Kernel trick. That being said, the kernel trick is an entirely different idea. Some data that are not separable in the original space can become in a higher one: imagine two circles of radius $.5$ and $1$ sampled, those points are not separable, but if you add the distance to $0$ they become. So the idea is that the way we use a dot-product in the original space is not sufficient enough, we ought to use the dot-product in that mapped space with distance to the origine, and that's the core idea to kernels: find functions that can "scatter" our data as we want into a hilbert space. But the way I prefer to see it is that using a kernel is using a prior information on your data: how they can be compared. Roughly, a kernel is more or less a similarity matrix, and a kernel-based method is a method where you've switch the naive way of comparison (regular dot-product in the original space) to one that fits your data best (your kernel). Then, indeed, it can correspond in a mathematical way, to increasing the dimension of the space comparison happens in. Precisely: your data still lives on the same-dimensional space, but the kernel you provided acts as if you mapped your data in a higher dimensional space (RKHS), that can have an infinite dimension (e.g. with an RBF), and you used a dot-product in that space. The main trick of kernel-based method is that you actualy never explicitly map your data into the RKHS - that's why it can work! All the work is done by applying your kernel on two samples. Eventually, you haven't gained any information, meaning that it helps give a mathematical frame to explain how it works, but intuitively the idea is just that you've provided a better way to compare your data: no dimension were really explicitly added to your data (computationaly), you simply found a more suitable way to compare them.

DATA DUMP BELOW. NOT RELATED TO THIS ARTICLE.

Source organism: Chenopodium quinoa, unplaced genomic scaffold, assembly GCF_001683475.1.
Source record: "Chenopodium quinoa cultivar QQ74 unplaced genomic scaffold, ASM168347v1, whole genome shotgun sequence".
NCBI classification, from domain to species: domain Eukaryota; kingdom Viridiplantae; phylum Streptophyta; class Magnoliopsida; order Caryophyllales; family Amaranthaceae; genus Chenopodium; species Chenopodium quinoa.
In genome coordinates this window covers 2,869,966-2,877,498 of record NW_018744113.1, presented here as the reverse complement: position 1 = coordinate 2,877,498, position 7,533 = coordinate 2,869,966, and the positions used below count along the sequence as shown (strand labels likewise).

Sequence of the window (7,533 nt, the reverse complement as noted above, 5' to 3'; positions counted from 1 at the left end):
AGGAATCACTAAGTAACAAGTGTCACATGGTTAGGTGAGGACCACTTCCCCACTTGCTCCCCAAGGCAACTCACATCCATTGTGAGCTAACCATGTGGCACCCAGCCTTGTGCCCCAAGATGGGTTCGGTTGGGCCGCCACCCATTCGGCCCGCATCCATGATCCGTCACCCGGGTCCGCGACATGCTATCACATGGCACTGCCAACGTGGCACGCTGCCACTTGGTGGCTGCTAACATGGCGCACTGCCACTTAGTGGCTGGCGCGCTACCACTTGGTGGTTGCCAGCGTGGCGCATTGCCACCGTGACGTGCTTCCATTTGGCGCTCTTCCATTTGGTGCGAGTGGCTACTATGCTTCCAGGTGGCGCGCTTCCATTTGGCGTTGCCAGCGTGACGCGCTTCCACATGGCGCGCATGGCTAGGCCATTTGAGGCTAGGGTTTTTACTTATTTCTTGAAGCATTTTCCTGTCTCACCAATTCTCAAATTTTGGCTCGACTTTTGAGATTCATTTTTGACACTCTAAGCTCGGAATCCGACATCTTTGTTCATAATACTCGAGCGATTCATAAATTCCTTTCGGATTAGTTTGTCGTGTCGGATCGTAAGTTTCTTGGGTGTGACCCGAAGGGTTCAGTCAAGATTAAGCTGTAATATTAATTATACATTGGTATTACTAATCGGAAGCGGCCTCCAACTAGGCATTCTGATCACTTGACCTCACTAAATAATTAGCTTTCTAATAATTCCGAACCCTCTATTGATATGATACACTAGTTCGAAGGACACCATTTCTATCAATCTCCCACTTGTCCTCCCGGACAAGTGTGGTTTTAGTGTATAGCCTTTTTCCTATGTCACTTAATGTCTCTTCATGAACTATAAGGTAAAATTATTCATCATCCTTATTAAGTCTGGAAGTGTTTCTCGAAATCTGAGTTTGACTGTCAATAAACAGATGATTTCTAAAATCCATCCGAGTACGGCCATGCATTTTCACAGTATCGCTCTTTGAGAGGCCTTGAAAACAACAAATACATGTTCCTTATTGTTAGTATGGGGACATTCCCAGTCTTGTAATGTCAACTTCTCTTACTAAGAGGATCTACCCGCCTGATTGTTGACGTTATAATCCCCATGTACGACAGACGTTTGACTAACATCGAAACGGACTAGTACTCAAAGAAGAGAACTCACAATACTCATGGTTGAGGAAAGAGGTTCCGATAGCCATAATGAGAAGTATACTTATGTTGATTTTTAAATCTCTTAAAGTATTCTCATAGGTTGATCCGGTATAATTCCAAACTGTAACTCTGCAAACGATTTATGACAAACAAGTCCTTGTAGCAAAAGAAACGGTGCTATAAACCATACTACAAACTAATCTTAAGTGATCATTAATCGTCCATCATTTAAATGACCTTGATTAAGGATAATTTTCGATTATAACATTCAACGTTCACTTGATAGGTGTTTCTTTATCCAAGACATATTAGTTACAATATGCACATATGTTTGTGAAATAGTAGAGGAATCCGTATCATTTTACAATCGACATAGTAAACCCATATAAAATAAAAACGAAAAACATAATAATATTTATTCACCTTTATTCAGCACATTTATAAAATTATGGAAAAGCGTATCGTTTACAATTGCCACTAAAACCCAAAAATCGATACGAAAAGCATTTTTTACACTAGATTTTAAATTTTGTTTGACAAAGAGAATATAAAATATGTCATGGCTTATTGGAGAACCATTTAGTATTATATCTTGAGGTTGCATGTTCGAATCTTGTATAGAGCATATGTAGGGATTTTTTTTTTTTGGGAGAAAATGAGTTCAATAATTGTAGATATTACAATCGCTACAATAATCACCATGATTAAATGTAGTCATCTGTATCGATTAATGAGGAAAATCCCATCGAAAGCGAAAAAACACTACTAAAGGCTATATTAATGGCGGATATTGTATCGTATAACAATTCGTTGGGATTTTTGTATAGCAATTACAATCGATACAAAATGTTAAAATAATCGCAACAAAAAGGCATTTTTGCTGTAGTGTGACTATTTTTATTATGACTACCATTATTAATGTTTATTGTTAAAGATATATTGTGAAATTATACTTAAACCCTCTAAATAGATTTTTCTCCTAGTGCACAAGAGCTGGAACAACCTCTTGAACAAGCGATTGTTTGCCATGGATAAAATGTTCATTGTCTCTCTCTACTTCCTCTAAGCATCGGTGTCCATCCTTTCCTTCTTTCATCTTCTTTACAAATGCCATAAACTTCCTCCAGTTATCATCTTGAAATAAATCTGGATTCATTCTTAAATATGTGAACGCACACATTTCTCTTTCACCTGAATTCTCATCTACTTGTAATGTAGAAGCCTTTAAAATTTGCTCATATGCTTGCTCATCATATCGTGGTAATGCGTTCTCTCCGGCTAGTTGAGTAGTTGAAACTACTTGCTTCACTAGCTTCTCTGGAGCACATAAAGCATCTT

Now nothing prevents you from doing both: you could try to categorize texts by doing a TF-IDF, then a PCA and then an RBF-SVM (though a linear one is most of the time OK with texts but nonetheless that would make perfect sense).


I won't have enough space in the comments to give my thoughts on Vinces answer, which is certainly very good but lacking some additional insight. Can answers be merged?

Dimensionality reduction would not make the data more separable during training: you are giving away information. However, this information drain might be useful for the generalization of the learned model, i.e. its performance on unseen data will increase.